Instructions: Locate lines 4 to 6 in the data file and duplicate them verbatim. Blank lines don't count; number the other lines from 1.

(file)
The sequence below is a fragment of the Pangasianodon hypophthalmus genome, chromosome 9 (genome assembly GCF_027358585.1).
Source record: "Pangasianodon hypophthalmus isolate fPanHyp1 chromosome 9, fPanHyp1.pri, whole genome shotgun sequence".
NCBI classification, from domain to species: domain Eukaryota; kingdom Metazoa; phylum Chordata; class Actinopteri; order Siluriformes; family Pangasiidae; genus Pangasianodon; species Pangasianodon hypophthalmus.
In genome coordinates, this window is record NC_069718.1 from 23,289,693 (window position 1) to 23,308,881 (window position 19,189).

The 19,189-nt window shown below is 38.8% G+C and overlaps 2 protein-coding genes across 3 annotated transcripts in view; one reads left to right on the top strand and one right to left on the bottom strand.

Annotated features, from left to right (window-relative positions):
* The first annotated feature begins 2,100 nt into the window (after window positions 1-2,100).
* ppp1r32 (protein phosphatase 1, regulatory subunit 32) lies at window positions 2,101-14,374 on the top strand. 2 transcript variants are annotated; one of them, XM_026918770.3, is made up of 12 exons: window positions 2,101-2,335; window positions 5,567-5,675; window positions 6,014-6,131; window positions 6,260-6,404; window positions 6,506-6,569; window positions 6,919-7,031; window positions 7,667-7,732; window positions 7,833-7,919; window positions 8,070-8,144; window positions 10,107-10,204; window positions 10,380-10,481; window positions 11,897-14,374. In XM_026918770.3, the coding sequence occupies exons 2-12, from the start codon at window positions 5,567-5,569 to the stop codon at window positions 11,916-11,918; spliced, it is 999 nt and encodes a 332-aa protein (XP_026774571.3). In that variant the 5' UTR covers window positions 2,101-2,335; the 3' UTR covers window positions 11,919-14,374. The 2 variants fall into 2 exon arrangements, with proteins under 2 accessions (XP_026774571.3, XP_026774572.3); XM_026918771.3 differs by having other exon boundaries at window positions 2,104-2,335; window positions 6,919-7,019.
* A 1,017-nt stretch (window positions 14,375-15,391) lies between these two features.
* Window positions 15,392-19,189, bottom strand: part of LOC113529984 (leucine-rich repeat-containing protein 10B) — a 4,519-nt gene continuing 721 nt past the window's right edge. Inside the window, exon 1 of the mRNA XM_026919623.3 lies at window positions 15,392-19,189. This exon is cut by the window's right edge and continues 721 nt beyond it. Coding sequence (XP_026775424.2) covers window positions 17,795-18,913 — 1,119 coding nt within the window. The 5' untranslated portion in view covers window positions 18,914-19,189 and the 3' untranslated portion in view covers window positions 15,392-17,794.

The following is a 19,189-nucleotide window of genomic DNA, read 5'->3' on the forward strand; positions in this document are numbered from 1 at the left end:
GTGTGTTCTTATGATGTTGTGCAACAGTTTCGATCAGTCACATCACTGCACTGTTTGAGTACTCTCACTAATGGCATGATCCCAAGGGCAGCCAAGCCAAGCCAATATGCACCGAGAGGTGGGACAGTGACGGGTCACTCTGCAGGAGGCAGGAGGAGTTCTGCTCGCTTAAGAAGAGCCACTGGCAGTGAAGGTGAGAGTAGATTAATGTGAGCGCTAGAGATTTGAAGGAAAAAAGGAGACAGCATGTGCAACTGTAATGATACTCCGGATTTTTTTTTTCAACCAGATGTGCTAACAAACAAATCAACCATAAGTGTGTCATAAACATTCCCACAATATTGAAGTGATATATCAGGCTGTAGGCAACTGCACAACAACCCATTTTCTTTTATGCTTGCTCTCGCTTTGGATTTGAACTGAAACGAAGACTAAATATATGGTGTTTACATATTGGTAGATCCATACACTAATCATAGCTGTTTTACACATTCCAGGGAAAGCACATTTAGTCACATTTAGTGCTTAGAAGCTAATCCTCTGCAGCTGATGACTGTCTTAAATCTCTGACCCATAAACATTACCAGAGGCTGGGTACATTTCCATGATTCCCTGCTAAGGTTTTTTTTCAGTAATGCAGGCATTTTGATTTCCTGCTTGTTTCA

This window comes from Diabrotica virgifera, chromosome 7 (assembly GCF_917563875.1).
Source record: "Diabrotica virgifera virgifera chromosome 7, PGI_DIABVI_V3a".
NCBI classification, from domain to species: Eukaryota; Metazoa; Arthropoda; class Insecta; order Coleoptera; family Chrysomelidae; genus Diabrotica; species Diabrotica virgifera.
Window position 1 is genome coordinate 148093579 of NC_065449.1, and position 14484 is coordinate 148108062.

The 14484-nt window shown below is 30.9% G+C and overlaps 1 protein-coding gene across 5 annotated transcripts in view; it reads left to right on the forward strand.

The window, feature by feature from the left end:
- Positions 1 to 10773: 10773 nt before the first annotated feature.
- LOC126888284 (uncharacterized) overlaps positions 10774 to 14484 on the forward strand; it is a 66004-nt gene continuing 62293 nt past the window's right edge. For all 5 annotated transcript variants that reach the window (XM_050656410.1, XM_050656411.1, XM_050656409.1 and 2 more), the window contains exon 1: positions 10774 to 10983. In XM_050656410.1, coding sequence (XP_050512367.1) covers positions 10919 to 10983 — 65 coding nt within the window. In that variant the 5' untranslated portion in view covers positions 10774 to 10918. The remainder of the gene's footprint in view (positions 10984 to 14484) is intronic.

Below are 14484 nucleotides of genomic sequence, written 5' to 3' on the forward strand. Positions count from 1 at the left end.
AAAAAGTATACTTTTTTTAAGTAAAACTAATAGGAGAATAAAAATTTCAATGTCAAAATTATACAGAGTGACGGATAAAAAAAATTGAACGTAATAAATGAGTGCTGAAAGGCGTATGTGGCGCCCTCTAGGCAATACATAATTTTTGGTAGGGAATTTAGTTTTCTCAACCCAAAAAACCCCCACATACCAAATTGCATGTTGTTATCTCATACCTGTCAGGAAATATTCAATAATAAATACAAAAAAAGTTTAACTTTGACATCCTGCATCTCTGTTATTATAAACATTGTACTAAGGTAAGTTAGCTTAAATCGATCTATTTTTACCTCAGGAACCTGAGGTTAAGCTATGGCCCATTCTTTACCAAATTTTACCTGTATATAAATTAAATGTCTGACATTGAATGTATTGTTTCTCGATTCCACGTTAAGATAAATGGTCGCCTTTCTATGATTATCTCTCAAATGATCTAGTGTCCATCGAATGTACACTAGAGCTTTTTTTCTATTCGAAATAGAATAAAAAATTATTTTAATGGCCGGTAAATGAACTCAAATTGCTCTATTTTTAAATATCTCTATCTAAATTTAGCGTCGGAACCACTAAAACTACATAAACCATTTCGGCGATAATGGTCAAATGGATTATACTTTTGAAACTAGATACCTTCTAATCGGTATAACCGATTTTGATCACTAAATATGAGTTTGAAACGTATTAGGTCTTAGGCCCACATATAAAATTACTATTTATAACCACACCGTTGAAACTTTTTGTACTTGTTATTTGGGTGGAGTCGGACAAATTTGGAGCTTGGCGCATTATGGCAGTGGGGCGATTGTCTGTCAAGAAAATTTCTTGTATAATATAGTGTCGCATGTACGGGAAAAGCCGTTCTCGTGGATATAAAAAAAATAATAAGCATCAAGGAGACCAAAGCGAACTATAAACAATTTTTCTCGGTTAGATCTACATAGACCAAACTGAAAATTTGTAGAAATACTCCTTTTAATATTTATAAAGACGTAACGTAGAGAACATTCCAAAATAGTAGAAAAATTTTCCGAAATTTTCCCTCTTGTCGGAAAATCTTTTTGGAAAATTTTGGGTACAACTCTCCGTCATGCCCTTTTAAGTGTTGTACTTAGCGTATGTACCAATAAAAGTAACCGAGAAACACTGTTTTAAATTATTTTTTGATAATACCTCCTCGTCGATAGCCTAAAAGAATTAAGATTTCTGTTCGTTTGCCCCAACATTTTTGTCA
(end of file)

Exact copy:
In genome coordinates, this window is record NC_069718.1 from 23,289,693 (window position 1) to 23,308,881 (window position 19,189).

The 19,189-nt window shown below is 38.8% G+C and overlaps 2 protein-coding genes across 3 annotated transcripts in view; one reads left to right on the top strand and one right to left on the bottom strand.

Annotated features, from left to right (window-relative positions):